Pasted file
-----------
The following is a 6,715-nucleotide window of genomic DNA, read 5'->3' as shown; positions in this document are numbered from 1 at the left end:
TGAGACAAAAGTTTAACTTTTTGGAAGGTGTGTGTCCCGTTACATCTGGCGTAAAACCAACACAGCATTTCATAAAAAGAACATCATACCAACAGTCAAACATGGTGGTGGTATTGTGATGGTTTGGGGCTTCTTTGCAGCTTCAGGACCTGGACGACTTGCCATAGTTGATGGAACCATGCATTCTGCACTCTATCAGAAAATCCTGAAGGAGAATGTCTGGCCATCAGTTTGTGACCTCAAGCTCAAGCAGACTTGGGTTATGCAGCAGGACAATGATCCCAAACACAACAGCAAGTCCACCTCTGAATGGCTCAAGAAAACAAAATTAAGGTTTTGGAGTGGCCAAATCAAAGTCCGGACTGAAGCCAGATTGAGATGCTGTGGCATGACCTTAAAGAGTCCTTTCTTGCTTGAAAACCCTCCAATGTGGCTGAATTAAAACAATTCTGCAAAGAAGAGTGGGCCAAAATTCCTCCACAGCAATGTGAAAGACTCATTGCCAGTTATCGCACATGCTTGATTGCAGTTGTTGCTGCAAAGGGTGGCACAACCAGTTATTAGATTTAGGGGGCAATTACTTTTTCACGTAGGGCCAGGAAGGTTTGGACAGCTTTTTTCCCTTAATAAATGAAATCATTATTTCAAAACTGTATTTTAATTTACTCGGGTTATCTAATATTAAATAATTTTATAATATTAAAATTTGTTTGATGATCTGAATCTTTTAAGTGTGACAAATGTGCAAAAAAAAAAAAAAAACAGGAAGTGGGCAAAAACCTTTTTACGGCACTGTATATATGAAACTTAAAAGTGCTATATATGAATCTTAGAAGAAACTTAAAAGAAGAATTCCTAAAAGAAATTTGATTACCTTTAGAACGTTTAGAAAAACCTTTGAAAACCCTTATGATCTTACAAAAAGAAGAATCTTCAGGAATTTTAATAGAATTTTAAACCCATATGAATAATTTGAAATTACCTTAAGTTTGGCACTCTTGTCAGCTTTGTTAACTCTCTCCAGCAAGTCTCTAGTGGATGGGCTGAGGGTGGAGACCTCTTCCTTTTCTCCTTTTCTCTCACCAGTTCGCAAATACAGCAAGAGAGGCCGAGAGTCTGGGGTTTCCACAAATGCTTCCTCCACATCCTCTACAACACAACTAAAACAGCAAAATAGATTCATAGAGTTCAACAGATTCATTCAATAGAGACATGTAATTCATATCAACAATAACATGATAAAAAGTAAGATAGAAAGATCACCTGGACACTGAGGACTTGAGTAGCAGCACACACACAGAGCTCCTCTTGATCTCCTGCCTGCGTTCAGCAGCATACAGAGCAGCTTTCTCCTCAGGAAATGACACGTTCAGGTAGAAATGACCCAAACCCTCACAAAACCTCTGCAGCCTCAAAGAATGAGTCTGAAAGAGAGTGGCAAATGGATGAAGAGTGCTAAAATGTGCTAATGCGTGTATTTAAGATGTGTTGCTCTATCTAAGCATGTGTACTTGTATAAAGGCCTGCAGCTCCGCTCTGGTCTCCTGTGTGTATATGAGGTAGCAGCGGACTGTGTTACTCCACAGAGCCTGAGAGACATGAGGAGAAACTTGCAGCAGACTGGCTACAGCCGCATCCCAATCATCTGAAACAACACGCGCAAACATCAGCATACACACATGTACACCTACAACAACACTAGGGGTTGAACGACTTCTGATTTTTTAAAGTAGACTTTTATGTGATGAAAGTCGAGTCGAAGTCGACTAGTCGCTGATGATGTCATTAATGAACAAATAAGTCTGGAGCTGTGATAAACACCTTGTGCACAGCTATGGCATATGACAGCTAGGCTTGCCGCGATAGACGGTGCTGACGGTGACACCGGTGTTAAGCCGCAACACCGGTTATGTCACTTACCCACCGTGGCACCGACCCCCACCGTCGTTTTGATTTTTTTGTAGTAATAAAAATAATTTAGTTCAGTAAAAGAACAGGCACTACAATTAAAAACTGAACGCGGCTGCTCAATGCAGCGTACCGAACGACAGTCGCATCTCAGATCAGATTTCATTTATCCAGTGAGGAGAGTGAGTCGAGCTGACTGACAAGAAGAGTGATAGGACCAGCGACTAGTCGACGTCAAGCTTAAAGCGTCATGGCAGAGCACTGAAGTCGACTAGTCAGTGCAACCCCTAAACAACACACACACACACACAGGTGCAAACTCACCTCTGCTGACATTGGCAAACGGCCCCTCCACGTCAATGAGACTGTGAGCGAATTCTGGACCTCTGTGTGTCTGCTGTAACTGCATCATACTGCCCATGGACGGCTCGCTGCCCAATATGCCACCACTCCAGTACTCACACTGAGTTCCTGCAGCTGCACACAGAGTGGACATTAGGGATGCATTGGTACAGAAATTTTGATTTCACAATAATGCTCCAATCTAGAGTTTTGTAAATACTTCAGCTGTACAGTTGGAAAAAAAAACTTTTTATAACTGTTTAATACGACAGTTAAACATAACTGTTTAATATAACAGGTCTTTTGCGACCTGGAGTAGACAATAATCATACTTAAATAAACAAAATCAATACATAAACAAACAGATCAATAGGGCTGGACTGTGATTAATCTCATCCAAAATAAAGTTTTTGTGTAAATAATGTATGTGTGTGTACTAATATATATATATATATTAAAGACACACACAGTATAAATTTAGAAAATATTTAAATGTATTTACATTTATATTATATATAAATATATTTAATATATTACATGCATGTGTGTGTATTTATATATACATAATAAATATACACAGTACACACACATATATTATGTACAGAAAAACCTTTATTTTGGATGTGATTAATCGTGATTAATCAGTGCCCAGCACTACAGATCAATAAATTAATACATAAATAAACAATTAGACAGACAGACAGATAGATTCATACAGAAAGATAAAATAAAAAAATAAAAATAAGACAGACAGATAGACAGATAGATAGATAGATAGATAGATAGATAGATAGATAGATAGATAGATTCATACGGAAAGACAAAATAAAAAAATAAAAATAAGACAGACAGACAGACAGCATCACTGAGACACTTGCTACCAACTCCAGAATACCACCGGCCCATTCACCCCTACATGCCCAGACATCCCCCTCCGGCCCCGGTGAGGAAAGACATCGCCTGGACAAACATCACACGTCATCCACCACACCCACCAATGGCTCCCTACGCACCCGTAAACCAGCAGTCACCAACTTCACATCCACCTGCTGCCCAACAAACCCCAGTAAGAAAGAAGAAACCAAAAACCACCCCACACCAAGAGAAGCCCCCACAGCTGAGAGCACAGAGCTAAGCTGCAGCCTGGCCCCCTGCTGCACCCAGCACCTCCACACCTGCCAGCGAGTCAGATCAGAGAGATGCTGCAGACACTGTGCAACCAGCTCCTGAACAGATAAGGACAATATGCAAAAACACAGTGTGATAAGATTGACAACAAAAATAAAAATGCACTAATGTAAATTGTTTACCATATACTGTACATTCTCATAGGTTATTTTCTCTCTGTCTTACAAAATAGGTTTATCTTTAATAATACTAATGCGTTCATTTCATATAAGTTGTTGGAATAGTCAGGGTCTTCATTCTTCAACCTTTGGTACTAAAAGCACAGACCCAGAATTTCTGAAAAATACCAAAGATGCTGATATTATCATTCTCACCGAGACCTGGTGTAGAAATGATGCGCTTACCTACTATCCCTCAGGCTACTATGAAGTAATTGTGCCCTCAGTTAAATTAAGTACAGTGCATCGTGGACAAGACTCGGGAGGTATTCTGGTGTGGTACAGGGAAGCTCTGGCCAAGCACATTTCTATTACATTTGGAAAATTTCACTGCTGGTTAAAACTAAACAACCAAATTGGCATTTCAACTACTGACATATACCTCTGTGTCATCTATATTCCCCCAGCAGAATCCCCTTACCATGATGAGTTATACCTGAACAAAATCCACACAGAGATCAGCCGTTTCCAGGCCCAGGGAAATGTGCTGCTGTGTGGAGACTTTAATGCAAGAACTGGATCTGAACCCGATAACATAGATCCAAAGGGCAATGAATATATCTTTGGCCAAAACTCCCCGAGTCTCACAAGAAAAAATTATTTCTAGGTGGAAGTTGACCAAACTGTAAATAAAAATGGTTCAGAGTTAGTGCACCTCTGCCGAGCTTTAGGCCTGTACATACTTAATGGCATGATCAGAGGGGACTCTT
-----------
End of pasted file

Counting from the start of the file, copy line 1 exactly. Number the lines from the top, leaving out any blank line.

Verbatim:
The following is a 6,715-nucleotide window of genomic DNA, read 5'->3' as shown; positions in this document are numbered from 1 at the left end: